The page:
I hesitate as I write this blog. The idea came to me several weeks ago, but I've debated to myself whether or not it's really a bloggable topic. I've finally decided to just go ahead with it. This is partly because no other ideas have descended upon me. It's also because I'm still separated from my camera. We've been apart since Halloween. It's possible that all of November will pass un-photographed.
Now time for the disclaimer: this blog is about bathrooms, mainly public, in Russia.
A few differences in restroom culture are immediately apparent upon arriving in Russia from the US (many of these differences also apply to Europe more broadly and other areas of the world as well, but I'll only talk about Russia).
First off, most public bathrooms charge a fee. If you patronize a restaurant or cafe, you don't pay for the toilet, but otherwise, you'll probably have to shell out 15-30 rubles (50¢ - $1) to use rather uninspiring facilities. Here's the entrance to a public toilet in downtown Moscow:
But there's actually something unique about this public toilet. Zooming in on the sign, one can see that below the section reporting the hours of operation is a section announcing that it's a "free public restroom." I still almost can't believe what I read, and am tempted to go back to this bathroom to see if perhaps I had momentarily stepped into in a rip in the space-time continuum.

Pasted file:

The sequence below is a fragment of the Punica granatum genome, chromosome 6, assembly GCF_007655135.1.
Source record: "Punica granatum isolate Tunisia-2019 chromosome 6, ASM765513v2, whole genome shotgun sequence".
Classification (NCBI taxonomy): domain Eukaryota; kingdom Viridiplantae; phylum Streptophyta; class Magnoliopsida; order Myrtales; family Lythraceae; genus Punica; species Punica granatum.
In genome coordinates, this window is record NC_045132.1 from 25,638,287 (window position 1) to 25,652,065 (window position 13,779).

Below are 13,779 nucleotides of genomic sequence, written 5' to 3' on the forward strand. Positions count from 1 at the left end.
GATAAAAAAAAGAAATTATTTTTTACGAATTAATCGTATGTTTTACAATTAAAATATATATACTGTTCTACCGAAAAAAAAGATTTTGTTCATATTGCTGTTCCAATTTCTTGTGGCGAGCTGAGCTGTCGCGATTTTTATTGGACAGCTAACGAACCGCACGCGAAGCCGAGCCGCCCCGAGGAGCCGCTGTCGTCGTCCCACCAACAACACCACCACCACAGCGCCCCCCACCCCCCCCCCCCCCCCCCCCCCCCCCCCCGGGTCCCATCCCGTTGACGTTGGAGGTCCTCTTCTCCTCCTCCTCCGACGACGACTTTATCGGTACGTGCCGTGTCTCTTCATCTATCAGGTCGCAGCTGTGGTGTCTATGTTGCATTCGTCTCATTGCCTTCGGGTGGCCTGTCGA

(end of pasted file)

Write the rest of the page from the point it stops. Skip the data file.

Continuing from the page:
Of course there are ways around paying for public toilets, such as finding a nearby McDonalds or Starbucks.
The biggest bathroom shocker for me was the stand-up toilet. I've been told these are quite common in (parts of?) Asia, but I came across them for the first time in Russia.
Many of these are pay toilets. They're particularly expensive and unsavory at train stations.
However, when there is a toilet seat, standing is frowned upon:
Most toilets place the flusher on top of the water tank, not on the front side like we're used to in the US.
I took the last picture because of the mildly amusing pun in the brand name of the toilet paper. If you speak Russian you get the pun right away and if you don't speak Russian it would probably be the most unexciting thing you've ever heard, so I won't bother explaining it☺
Speaking of toilet paper, it is a big no-no to flush it in public restrooms. I can't remember the last time I was in a stall that didn't have a sign respectfully requesting that I not flush the toilet paper down the toilet. I find the practice rather foul and try not to think about it.
And with that I'll close my first and (so help me God) last blog on toilets.